One of my all time favorite books. Steinbeck's ability to describe the place, the people, and the era are breathtaking. And the plot is one of the all time funniest. A farce of epic proportions. It calls for rereading on a regular basis as there are always details to savor and enjoy again. I especially love the atmospheric vignettes that seem to be disconnected from the central plot - but are certainly central to establishing the mood and the environment. The bittersweet sadness of many of these digressions is one of the things that I think makes this truly a classic for all time. ( )
  stuart10er | Sep 27, 2013 |
Showing 1-5 of 102 (next | show all)
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» Add other authors (43 possible)

Author nameRoleType of authorWork?Status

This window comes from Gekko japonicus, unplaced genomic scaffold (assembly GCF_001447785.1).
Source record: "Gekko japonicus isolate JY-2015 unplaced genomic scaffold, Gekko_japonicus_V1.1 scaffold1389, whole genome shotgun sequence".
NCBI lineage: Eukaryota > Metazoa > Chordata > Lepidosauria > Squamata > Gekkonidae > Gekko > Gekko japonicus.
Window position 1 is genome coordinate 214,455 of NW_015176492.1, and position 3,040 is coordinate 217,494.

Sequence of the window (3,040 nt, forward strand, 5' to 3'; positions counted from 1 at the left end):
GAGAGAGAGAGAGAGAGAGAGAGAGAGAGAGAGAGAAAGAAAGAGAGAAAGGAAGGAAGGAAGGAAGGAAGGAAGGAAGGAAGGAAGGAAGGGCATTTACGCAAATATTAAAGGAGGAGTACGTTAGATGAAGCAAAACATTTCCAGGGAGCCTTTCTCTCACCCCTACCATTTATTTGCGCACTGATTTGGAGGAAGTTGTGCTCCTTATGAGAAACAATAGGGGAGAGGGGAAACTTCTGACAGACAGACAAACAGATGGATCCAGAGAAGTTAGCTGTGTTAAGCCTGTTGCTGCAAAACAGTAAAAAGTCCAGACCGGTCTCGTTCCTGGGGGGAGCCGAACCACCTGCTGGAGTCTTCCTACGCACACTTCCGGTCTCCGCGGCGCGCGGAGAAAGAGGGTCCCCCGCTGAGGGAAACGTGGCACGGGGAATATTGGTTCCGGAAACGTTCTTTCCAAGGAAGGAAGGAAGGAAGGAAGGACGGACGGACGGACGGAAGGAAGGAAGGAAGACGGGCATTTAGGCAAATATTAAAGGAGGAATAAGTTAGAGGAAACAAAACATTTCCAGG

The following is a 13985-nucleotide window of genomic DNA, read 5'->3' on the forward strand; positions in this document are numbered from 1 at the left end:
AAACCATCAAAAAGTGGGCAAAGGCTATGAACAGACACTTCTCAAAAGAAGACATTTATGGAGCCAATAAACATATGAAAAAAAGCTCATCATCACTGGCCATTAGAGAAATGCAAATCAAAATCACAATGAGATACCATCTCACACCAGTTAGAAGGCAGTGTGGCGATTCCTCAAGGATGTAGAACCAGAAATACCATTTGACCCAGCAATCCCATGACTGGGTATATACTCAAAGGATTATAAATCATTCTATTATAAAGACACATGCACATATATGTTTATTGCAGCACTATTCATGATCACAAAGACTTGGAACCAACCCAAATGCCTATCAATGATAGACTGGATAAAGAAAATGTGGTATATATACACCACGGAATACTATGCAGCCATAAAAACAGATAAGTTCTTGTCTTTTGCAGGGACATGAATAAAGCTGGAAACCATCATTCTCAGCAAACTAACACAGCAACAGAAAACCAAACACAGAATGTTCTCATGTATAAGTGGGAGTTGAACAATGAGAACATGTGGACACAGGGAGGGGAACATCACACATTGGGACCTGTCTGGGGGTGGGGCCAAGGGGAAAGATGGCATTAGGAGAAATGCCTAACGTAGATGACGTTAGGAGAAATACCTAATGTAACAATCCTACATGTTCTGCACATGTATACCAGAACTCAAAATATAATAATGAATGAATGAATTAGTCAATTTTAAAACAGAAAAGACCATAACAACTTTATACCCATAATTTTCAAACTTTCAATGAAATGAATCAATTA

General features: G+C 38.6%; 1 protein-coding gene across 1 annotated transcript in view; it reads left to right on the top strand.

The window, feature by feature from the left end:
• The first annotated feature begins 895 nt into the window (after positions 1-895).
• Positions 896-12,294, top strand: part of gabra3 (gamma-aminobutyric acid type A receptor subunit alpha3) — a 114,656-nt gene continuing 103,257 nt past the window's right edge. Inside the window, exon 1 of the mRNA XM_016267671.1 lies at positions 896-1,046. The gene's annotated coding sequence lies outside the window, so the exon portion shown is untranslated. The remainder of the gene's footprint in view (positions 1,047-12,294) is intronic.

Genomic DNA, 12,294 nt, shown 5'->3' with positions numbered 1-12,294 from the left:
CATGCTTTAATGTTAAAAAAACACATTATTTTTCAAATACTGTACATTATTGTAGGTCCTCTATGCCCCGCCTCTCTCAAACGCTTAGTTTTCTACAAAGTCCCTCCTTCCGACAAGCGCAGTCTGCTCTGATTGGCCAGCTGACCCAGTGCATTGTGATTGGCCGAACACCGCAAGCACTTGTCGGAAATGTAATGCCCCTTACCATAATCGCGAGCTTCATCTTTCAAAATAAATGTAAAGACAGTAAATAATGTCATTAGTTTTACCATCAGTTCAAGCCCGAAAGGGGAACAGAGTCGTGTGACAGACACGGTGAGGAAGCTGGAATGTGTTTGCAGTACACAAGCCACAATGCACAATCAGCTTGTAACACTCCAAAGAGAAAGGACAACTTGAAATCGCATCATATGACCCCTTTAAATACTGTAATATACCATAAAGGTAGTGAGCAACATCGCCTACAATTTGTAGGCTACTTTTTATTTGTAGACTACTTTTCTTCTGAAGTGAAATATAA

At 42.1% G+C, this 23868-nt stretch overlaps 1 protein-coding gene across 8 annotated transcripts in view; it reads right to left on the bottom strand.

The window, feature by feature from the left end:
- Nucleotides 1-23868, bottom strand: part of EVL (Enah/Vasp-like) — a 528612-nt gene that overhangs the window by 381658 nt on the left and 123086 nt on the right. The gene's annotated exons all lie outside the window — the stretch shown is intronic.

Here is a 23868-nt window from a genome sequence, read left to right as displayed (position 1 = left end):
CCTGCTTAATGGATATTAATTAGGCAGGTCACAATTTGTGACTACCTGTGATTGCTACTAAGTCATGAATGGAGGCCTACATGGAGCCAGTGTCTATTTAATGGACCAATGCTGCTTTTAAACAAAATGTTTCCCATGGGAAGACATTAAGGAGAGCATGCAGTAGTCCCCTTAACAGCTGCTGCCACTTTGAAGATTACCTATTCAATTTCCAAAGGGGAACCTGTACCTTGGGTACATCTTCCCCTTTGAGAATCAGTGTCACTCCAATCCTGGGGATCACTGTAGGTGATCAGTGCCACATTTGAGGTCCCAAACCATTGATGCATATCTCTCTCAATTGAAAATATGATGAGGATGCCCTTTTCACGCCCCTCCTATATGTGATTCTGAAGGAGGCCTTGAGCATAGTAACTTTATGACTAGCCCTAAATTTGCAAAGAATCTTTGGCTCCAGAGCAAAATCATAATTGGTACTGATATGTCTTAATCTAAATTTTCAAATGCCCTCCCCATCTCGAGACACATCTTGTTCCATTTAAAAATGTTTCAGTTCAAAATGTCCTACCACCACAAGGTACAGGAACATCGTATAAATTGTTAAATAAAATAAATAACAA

Steinbeck, Johnprimary authorall editionsconfirmed
Brugmans-Martens, L.I.Translatorsecondary authorsome editionsconfirmed
Farden, JerryNarratorsecondary authorsome editionsconfirmed
Frank, RudolfTranslatorsecondary authorsome editionsconfirmed
Shillinglaw, SusanIntroductionsecondary authorsome editionsconfirmed
Waechter, PhilipCover artistsecondary authorsome editionsconfirmed
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Epigraph
Dedication
For ED RICKETTS who knows why or should
First words
Cannery Row in Monterey in California is a poem, a stink, a grating noise, a quality of light, a tone, a habit, a nostalgia, a dream.